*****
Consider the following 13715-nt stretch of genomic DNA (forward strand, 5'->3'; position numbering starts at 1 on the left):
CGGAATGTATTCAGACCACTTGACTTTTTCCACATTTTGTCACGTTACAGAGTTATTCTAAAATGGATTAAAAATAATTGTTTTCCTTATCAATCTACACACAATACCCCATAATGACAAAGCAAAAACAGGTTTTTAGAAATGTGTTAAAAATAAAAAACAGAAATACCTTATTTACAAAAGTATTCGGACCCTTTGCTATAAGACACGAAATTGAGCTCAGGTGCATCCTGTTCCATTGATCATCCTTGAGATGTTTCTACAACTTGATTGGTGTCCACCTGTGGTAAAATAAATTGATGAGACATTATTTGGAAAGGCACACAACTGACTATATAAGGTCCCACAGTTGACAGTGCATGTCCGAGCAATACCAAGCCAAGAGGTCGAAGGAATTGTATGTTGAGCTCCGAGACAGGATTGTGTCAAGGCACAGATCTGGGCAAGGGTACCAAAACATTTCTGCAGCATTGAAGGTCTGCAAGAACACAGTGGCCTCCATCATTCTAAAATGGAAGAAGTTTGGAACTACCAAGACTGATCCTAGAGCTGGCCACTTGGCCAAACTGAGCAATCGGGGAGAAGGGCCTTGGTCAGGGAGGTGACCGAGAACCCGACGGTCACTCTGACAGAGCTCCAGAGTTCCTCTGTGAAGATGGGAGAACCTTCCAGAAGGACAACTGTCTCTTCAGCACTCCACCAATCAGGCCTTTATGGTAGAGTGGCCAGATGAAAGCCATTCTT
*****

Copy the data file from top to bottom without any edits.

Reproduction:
Consider the following 13715-nt stretch of genomic DNA (forward strand, 5'->3'; position numbering starts at 1 on the left):
CGGAATGTATTCAGACCACTTGACTTTTTCCACATTTTGTCACGTTACAGAGTTATTCTAAAATGGATTAAAAATAATTGTTTTCCTTATCAATCTACACACAATACCCCATAATGACAAAGCAAAAACAGGTTTTTAGAAATGTGTTAAAAATAAAAAACAGAAATACCTTATTTACAAAAGTATTCGGACCCTTTGCTATAAGACACGAAATTGAGCTCAGGTGCATCCTGTTCCATTGATCATCCTTGAGATGTTTCTACAACTTGATTGGTGTCCACCTGTGGTAAAATAAATTGATGAGACATTATTTGGAAAGGCACACAACTGACTATATAAGGTCCCACAGTTGACAGTGCATGTCCGAGCAATACCAAGCCAAGAGGTCGAAGGAATTGTATGTTGAGCTCCGAGACAGGATTGTGTCAAGGCACAGATCTGGGCAAGGGTACCAAAACATTTCTGCAGCATTGAAGGTCTGCAAGAACACAGTGGCCTCCATCATTCTAAAATGGAAGAAGTTTGGAACTACCAAGACTGATCCTAGAGCTGGCCACTTGGCCAAACTGAGCAATCGGGGAGAAGGGCCTTGGTCAGGGAGGTGACCGAGAACCCGACGGTCACTCTGACAGAGCTCCAGAGTTCCTCTGTGAAGATGGGAGAACCTTCCAGAAGGACAACTGTCTCTTCAGCACTCCACCAATCAGGCCTTTATGGTAGAGTGGCCAGATGAAAGCCATTCTT